John Higgins won the 31st title of his carrer yesterday beating Ronnie by 10-3 in the Final. It has been an extraordinary week for John, who only lost four frames over the whole tournament, three of them to Ronnie yesterday. To his own assessment he has played the best snooker of his entire career to win this tournament.
Congratulations John Higgins!
Here are the scores:
That’s simply pretty impressive.
Here are the reports by WST:
Higgins In Charge Of Final
John Higgins built a 6-2 lead over Ronnie O’Sullivan in the first session of the Cazoo Players Championship final, and needs just four more frames to win his first ranking title in three years.
A battle between two of snooker’s all-time greats has been dominated so far by Higgins, who has lost just three of the 27 frames he has played so far this week in Milton Keynes. However, in the last frame of the session, O’Sullivan showed a glimpse of his genius with the highest break of the tournament so far, to raise his hopes of a fight back in the concluding chapter which starts at 7pm. First to ten frames will take the £125,000 top prize.
Higgins is aiming for his 31st ranking title and first since the 2018 Welsh Open. The 45-year-old Scot, competing in his 51st ranking final, has played some of the best snooker of his career this week, notably in a 6-0 defeat of Mark Selby in the quarter-finals.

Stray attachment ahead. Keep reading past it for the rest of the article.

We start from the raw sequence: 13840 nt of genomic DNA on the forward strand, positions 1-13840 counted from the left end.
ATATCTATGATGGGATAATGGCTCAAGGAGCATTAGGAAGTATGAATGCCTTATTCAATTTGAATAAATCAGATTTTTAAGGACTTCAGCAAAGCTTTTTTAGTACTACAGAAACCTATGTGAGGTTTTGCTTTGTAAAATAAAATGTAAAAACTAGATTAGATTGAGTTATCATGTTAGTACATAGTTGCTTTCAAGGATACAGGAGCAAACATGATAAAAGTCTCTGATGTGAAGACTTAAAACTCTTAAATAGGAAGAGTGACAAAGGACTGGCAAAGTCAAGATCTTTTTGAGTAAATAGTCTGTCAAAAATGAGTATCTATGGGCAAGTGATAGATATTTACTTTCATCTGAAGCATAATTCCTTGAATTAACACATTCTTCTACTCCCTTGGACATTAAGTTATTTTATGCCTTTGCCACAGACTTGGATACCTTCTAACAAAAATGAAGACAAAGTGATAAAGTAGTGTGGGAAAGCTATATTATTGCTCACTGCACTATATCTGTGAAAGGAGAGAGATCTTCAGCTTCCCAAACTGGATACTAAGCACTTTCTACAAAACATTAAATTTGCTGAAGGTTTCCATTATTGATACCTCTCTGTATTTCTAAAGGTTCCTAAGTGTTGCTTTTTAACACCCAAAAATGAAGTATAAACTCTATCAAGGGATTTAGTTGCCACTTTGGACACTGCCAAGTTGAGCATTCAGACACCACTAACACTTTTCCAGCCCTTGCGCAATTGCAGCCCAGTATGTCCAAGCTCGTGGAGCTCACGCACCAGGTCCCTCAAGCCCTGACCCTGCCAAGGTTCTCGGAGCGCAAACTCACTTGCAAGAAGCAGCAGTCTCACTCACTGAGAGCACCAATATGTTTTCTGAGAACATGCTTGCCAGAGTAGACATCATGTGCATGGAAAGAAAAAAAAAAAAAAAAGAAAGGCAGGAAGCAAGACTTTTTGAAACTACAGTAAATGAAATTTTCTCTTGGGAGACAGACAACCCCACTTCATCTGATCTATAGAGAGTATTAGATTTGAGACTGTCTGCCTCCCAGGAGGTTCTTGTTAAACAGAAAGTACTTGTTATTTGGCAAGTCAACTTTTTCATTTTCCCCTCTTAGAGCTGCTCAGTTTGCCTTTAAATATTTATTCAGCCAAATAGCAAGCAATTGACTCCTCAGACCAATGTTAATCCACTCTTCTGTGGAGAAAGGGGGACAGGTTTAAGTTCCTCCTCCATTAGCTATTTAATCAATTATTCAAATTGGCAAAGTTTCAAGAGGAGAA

O’Sullivan is playing his 57th ranking final, equalling Stephen Hendry’s record. The 45-year-old from Essex is seeking his first title since becoming World Champion for a sixth time last August. He has lost three ranking finals already this season, including a shock 9-8 reverse against Jordan Brown in the BetVictor Welsh Open a week ago.
These two legends both turned pro in 1992 and have met on 64 previous occasions, O’Sullivan winning 35 of those. The Englishman has won ten of their previous 17 finals, though they have not met in the final of a ranking event since the 2005 Grand Prix, when Higgins came out on top 9-2.
O’Sullivan will be second in the world rankings regardless of the result, while Higgins will move up from sixth to fifth if he lands the title.
Four-time World Champion Higgins got the better of a fragmented opening frame today, then won the second with a break of 92. A missed long red from O’Sullivan in frame three let Higgins in for a run of 68 for 3-0.
It was spell-binding stuff from the Wizard of Wishaw in the the next two frames as total clearances of 142 and 138 put him 5-0 ahead and brought his tally of centuries for the week to seven. He had a scoring chance in frame six but made just 26 before running out of position, and this time O’Sullivan punished him as a long red set up a break of 82 to get one on the board.
Frame seven lasted 35 minutes and came down to the colours. O’Sullivan went for a risky double on the yellow to a baulk corner and was fortunate to leave it safe. He later potted the yellow but then attempted a do-or-die thin cut on the green to the same pocket and this time left it hanging over the jaws. Higgins cleared to the pink for 6-1.